Patch Management Is Essential -- Jeff Patterson
Patch Management Is Essential
by Jeff Patterson, MCSE, MCDBA, CDIA+, BOL Guru
During a recent information systems audit of an Oklahoma small business, several disturbing trends came to light. Firewall and security logs showed that this business was the subject of an active hacking attempt every 48 hours. Automated port scans were being run against the business every 20 minutes looking for ways in. And an average of 100 virus programs sent as spam or from unprotected clients was arriving every 45 seconds. This is an increase of over 1,000% in the last year.
Fortunately, this small business has an aggressive firewall and patch management policy and nothing ever made it into the network to affect normal business operations. Hackers and virus programs rely on open firewalls and unpatched systems in order to access critical information, wreak havoc and spread.
Do all of your information systems have the latest patches installed to provide the highest level of protection? Microsoft typically releases patches the second Tuesday of every month. The August, 2005 updates from Microsoft include critical updates for Internet Explorer and several behind the scenes services, including the telephony service, printing, remote desktop, and the Kerberos security service. Vulnerabilities were found in all of these services that could allow an attacker to remotely execute code in order to access critical data or launch a denial of service attack. Other vendors such as Sun, Oracle, Cisco, and IBM release patches at various times and should be queried for the status of available updates.
To make patching software easier, Microsoft has recently released the Microsoft Update Service and Windows Server Update Services. Microsoft Update will eventually replace Windows Update and allows a single place to go for updates to Windows, Microsoft Office, Microsoft Exchange and Microsoft SQL Server. For corporate networks, the Windows Server Update Service is a free download that will allow an IT Administrator to apply patches across all systems in the network from a central location. Windows Server Update Service replaces the older Microsoft Software Update Service and includes automating the patching process for Office, Exchange and SQL Server in addition to Windows.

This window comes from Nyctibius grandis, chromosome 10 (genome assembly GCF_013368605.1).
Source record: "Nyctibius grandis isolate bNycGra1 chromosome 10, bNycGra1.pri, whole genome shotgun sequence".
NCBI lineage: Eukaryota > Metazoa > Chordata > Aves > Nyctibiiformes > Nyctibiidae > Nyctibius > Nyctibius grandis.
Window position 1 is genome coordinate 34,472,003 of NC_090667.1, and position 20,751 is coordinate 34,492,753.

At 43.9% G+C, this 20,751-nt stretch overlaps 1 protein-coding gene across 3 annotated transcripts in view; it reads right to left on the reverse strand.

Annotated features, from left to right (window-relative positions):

Larger enterprises should investigate commercial patch management solutions such as Microsoft's System Management Server, Patchlink's Update, or Symantec's LiveState Patch Manager.
Your computers are not the only information system vulnerable to attack and in need of patch management. Review your patch management policy to insure it also includes your network hardware such as routers and firewalls. Handheld devices such as Palm computers, Blackberries, modern mobile phones (especially phones with Bluetooth technology) and even iPods should also be included in your patch management policy.
To find out more about the latest Microsoft Security Updates visit:
Additional information about Microsoft Update, Windows Server Update Service and enterprise patch management systems may be found at the following links:
Additional reviews of patch management software may be found at:
First published on 08/12/2005